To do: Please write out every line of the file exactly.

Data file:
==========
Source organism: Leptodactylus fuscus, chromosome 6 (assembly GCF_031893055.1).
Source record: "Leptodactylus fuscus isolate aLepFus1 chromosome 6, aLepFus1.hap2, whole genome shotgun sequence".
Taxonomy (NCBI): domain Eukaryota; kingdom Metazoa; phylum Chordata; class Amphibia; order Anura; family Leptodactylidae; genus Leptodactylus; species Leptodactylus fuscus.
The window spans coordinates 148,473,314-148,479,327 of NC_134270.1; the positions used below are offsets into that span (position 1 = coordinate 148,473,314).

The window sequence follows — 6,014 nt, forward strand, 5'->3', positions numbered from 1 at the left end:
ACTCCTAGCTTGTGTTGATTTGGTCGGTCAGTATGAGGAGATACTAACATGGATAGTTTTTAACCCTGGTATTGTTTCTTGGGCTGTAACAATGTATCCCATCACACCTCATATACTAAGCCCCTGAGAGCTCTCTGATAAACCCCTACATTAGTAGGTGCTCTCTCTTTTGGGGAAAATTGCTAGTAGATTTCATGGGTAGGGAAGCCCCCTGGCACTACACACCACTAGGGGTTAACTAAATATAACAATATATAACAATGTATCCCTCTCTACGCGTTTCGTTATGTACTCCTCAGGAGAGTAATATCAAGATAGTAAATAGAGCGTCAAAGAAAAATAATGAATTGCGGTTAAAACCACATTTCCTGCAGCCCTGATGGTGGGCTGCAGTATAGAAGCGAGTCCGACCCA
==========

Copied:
Source organism: Leptodactylus fuscus, chromosome 6 (assembly GCF_031893055.1).
Source record: "Leptodactylus fuscus isolate aLepFus1 chromosome 6, aLepFus1.hap2, whole genome shotgun sequence".
Taxonomy (NCBI): domain Eukaryota; kingdom Metazoa; phylum Chordata; class Amphibia; order Anura; family Leptodactylidae; genus Leptodactylus; species Leptodactylus fuscus.
The window spans coordinates 148,473,314-148,479,327 of NC_134270.1; the positions used below are offsets into that span (position 1 = coordinate 148,473,314).

The window sequence follows — 6,014 nt, forward strand, 5'->3', positions numbered from 1 at the left end:
ACTCCTAGCTTGTGTTGATTTGGTCGGTCAGTATGAGGAGATACTAACATGGATAGTTTTTAACCCTGGTATTGTTTCTTGGGCTGTAACAATGTATCCCATCACACCTCATATACTAAGCCCCTGAGAGCTCTCTGATAAACCCCTACATTAGTAGGTGCTCTCTCTTTTGGGGAAAATTGCTAGTAGATTTCATGGGTAGGGAAGCCCCCTGGCACTACACACCACTAGGGGTTAACTAAATATAACAATATATAACAATGTATCCCTCTCTACGCGTTTCGTTATGTACTCCTCAGGAGAGTAATATCAAGATAGTAAATAGAGCGTCAAAGAAAAATAATGAATTGCGGTTAAAACCACATTTCCTGCAGCCCTGATGGTGGGCTGCAGTATAGAAGCGAGTCCGACCCA